Staple, with Newsday since 1997, has covered high school sports, hockey and football.
It's been said too many times to count: You can't rebuild in New York sports.
John Tortorella has heard that and has replied every time: Why not?
"To me, that's the way you build a winner, and for a number of years," Tortorella told Newsday Thursday in a wide-ranging phone conversation. "You don't just want to sneak in there [to the postseason] and get your butt kicked in the first round. You want to build a team that can last. I think that's what we're doing here."
Tortorella said the same things last season, but they fell on deaf ears. He rubbed fans and reporters the wrong way with his occasional abrasiveness - and sometimes downright hostility - to those who wondered why he and Glen Sather were trying to do what no one has here, not even Neil Smith and Mike Keenan in winning a title 17 years ago.
Tortorella was the my-way-or-the-highway coach who couldn't possibly succeed in being patient, not with a GM who'd shown himself during the first five years at the helm to have the itchiest of trigger fingers.
But a funny thing happened this season. The players, the young guys Tortorella yelled at, cajoled and coaxed, started believing. And a few remaining veterans followed or hit the road.
And the Rangers, at the All-Star break of a season in which a half-dozen of their regulars have been sidelined at times, have developed a reputation for being one of the toughest teams to play against. They lead the NHL in hits and blocked shots. They've gotten a staggering 17 points out of 26 games in which they've trailed after two periods (7-13-3).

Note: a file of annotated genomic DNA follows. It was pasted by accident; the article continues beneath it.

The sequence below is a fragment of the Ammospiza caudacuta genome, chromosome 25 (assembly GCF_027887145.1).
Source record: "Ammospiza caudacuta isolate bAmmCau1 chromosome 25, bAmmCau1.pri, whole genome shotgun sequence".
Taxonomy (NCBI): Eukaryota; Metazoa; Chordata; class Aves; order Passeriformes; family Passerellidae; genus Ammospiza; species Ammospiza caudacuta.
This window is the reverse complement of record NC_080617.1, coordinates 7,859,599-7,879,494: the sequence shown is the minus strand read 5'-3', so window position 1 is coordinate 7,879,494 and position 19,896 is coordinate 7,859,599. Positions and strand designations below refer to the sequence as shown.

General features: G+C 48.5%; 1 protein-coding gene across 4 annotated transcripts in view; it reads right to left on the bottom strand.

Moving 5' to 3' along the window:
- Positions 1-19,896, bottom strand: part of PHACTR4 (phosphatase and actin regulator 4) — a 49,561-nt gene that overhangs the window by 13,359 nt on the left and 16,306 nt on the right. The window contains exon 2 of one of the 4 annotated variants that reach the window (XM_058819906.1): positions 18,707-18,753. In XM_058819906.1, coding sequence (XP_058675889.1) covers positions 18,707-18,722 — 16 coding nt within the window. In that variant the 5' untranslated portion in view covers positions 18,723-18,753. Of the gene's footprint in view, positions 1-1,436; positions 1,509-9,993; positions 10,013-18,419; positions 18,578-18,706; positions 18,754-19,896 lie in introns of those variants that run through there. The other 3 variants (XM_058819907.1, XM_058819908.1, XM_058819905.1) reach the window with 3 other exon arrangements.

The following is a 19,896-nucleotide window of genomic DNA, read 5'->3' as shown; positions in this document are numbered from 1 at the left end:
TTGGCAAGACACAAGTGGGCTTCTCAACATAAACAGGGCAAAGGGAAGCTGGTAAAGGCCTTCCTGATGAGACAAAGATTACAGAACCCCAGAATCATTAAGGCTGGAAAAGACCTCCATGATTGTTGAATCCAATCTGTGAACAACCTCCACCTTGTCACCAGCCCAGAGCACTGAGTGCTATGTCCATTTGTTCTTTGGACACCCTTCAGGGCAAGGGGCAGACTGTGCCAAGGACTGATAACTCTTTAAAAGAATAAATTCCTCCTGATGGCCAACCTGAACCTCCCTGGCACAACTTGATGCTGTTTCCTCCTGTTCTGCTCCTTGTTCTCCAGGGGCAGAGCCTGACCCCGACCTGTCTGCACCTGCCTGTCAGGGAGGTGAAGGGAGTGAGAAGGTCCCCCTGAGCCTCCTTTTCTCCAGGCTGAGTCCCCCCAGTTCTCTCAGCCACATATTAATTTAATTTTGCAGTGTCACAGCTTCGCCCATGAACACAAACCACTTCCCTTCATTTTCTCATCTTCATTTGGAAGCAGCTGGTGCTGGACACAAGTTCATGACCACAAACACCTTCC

The Rangers are everything they've never been, on their way to stealing the Devils' longtime mantle as the hardest-working team in the league. And they've done it Tortorella's way, with even spendthrift Sather buying in by sitting on his hands when trade offers come up or July 1 comes.
"In a salary-cap world, this is how you have to do it," Tortorella said. "It's right in front of you. The [Marc] Staals, the [Dan] Girardis, the [Brandon] Dubinskys, the [Ryan] Callahans, just off the top of my head . . . Brian Boyle, who's played so well . . . Ryan McDonagh and Matt Gilroy and Mike Sauer, who've made huge strides . . . It's a team. They've all contributed."
Nothing's been won yet. With 30 games left, the Rangers are only five points from ninth in the East, where they finished a season ago. Another playoff absence and Tortorella might not be around to see this rebuild, this sea change of the Rangers' culture the last three decades, through to the end. "I've said it all along: If they want to get rid of me, that's their right," he said while also declining to discuss his contract situation. "I just believe in this philosophy."
There are many kudos to go around, for players such as Dubinsky, who never could get consistent enough with his effort before this season; to the AHL coaches with the Whale, Ken Gernander, J.J. Daigneault and Pat Boller, who have contributed immensely to filling in the injury gaps with the Rangers; to Sather, who again turned a terrible free-agent signing into more cap space by dealing Michal Rozsival to the Coyotes for productive wing Wojtek Wolski and seemingly has found a gem in Mats Zuccarello.
There's Gordie Clark, producing hit after hit in the draft the way he did with Mike Milbury and the Isles. Mike Sullivan and Jim Schoenfeld teaching alongside Tortorella, with Sullivan a decent bet to hear from an NHL team or two for a head-coaching vacancy after the season.
It does all come back to Tortorella, though. He came in, he demanded his way and he's gotten it.
You can rebuild in New York after all. The Rangers are laying the blueprint this season.